But on Tuesday, Australian Treasurer Josh Frydenberg and Communications Minister Paul Fletcher said that block would be overturned.
"The government has been advised by Facebook that it intends to restore Australian news pages in the coming days," they said in a statement."Facebook is now going to engage in good faith negotiations, with the commercial players," the Treasurer added during a press conference.
"Facebook has re-friended Australia."In a blog post, Facebook's Australia and New Zealand managing director William Easton said news would be restored in the coming days.
"We're pleased that we've been able to reach an agreement with the Australian government and appreciate the constructive discussions we've had with Treasurer Frydenberg and Minister Fletcher over the past week," he wrote.
"After further discussions, we are satisfied that the Australian government has agreed to a number of changes and guarantees that address our core concerns about allowing commercial deals that recognise the value our platform provides to publishers relative to the value we receive from them.
"As a result of these changes, we can now work to further our investment in public interest journalism and restore news on Facebook for Australians in the coming days."Frydenberg and Fletcher's statement detailed a handful of amendments that the government will make to the code.
The first, they said, makes it clear that a decision to designate a platform under the code must take into account whether a digital platform has made a significant contribution to the sustainability of the Australian news industry through reaching commercial agreement with news media businesses.
The code in the first instance will apply to Google and Facebook, with the Treasurer able to designate further companies under the code. The second amendment will see the digital platform notified of the government's intention to designate prior to any decision, no sooner than one month before it is due to commence.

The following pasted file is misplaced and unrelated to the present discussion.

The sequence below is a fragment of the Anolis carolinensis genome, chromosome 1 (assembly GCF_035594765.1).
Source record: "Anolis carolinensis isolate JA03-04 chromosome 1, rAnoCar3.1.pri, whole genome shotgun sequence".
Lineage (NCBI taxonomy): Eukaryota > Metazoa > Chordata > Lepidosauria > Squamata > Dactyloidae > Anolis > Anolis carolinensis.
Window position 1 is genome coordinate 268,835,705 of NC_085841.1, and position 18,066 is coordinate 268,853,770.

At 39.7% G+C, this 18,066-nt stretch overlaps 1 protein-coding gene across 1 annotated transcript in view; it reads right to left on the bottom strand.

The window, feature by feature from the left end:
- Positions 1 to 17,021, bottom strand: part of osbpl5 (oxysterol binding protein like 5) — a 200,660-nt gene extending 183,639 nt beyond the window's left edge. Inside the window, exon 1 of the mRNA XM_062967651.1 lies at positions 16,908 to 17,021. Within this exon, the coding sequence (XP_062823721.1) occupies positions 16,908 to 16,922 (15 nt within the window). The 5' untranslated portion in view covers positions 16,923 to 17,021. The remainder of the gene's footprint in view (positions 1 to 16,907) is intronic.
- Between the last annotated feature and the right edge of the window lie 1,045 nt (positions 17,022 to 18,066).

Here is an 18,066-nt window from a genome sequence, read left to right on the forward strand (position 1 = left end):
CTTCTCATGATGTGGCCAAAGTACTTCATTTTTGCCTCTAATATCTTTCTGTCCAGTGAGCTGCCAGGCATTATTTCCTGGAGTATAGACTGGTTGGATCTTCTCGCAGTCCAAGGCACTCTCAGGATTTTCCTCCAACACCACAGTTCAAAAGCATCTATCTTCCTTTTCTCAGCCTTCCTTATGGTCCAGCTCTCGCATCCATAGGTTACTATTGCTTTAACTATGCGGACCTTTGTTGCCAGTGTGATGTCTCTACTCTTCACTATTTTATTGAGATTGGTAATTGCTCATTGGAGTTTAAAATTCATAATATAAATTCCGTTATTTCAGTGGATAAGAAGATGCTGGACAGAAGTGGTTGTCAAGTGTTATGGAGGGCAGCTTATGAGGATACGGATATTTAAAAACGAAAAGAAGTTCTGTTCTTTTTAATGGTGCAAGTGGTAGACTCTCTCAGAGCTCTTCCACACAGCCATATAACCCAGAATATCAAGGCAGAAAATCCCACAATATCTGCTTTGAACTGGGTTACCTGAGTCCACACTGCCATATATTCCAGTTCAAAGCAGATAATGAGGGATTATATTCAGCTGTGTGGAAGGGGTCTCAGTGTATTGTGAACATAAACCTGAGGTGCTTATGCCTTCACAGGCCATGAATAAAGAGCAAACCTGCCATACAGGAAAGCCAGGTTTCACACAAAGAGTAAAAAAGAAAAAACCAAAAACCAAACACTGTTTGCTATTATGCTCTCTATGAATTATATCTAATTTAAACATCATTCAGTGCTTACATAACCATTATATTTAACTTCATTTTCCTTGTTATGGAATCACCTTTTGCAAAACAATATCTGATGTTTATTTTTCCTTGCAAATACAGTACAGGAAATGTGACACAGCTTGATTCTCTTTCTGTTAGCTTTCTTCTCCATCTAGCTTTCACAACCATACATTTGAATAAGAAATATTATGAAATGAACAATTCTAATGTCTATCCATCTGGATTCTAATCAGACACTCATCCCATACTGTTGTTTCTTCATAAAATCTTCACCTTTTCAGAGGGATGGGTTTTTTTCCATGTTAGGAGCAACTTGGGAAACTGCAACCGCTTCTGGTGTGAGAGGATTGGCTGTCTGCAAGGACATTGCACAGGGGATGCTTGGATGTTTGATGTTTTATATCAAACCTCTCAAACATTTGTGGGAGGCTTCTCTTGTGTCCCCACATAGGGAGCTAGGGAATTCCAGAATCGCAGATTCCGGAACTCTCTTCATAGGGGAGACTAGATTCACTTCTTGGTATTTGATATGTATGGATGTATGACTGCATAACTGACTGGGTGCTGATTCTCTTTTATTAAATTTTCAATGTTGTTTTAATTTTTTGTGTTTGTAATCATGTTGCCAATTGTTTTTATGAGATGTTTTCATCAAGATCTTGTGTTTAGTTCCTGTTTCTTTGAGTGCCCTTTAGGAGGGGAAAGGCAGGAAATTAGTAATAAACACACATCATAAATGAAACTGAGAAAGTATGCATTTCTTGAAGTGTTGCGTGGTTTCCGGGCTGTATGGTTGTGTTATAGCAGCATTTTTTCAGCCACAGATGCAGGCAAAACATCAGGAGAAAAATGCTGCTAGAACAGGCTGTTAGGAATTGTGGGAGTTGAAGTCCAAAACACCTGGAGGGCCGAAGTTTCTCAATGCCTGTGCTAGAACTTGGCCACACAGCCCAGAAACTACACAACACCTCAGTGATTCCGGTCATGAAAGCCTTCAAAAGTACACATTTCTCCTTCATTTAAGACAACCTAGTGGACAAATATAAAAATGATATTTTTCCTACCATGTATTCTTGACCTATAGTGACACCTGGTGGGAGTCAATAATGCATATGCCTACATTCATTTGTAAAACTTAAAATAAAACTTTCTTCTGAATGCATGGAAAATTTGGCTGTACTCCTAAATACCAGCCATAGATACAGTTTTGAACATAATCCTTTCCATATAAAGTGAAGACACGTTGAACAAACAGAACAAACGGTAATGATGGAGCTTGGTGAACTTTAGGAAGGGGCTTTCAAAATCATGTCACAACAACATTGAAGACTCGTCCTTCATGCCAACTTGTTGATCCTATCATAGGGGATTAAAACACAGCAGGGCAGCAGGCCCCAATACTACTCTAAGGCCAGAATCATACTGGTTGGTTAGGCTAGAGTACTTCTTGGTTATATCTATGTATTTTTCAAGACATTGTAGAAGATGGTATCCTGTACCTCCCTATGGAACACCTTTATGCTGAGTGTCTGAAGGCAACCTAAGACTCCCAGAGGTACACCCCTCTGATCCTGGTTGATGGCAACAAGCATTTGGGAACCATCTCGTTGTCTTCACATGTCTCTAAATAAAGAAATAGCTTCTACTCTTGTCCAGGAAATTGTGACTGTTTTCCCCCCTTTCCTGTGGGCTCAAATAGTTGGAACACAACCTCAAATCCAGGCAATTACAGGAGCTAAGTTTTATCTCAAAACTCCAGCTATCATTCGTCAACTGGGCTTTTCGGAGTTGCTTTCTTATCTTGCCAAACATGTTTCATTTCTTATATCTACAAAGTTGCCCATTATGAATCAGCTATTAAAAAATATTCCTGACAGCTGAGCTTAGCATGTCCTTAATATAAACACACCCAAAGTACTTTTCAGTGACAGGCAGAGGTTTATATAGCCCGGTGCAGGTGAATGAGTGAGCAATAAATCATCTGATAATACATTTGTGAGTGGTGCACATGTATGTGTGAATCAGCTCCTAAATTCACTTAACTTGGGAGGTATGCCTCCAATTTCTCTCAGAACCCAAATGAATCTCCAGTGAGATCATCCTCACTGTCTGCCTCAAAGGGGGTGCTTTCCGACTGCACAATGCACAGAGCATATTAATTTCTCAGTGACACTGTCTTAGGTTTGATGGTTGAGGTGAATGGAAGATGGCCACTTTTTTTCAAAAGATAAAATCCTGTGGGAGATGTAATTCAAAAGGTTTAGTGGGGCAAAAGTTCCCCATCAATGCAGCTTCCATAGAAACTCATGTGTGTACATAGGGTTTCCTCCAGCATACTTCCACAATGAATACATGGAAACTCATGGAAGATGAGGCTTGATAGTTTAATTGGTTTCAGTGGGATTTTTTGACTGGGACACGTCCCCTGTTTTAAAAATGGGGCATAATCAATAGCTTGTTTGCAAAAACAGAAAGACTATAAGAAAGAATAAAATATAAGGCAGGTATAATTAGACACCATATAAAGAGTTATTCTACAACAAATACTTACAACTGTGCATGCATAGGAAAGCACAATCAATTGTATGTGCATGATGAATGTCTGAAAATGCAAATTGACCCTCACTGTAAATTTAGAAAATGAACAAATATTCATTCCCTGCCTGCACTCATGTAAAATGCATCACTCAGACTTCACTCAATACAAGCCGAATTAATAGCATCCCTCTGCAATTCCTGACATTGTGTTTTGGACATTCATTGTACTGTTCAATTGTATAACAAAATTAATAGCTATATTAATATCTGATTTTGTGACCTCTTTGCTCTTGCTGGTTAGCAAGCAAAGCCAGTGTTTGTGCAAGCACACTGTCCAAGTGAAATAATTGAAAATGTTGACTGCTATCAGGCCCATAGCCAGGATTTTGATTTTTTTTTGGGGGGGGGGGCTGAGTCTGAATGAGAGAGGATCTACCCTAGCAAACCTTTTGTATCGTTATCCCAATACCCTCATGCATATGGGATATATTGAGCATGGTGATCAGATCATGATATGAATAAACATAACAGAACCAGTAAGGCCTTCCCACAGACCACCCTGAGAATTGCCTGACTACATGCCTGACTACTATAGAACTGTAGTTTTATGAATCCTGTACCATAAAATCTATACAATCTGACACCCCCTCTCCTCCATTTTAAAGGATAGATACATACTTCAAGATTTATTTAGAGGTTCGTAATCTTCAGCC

"Non-differentiation provisions will not be triggered because commercial agreements resulted in different remuneration amounts or commercial outcomes that arose in the course of usual business practices," the third amendment reads.
Facebook’s senior executives have been considering selling user data for years, according to leaked internal Facebook documents accessed by NBC News. NBC News claims these contain information that could be used as leverage over companies it partnered with—data about friends, relationships and photos.
The fourth and final amendment states final arbitration is the last resort for when commercial deals cannot be reached through mediation.
"Ahead of the formal arbitration process will be a period of up to two months for a mediation. There already is an up to three-month period for a negotiation and if that is not successful, then it moves to an up to two-month period for negotiation ahead of final offer arbitration," Frydenberg said during a press conference.
"Critically, the code maintains its key measures.
"It's no doubt Australia has been a proxy battle for the world. I have no doubt that so many other countries are looking at what is happening here in Australia because of this innovative code."
Frydenberg said the government is also going to bring its advertising back to Facebook.Instead of moving forward with the threat to pull its search engine, Google has signed a number of deals with media organisations in Australia, on Monday boasting it has Google News Showcase arrangements with over 50 Australian titles.
Frydenberg said he spoke with Google ahead of this afternoon's announcement and that the search giant said they were "sensible".
The code is imminently due to become law as senators continue their debate in the Senate on Tuesday evening.
15 Months of Fresh Hell Inside Facebook
Updated Tuesday 23 February 2020 at 4:45pm AEDT: Added comments from press conference and clarified amendments.
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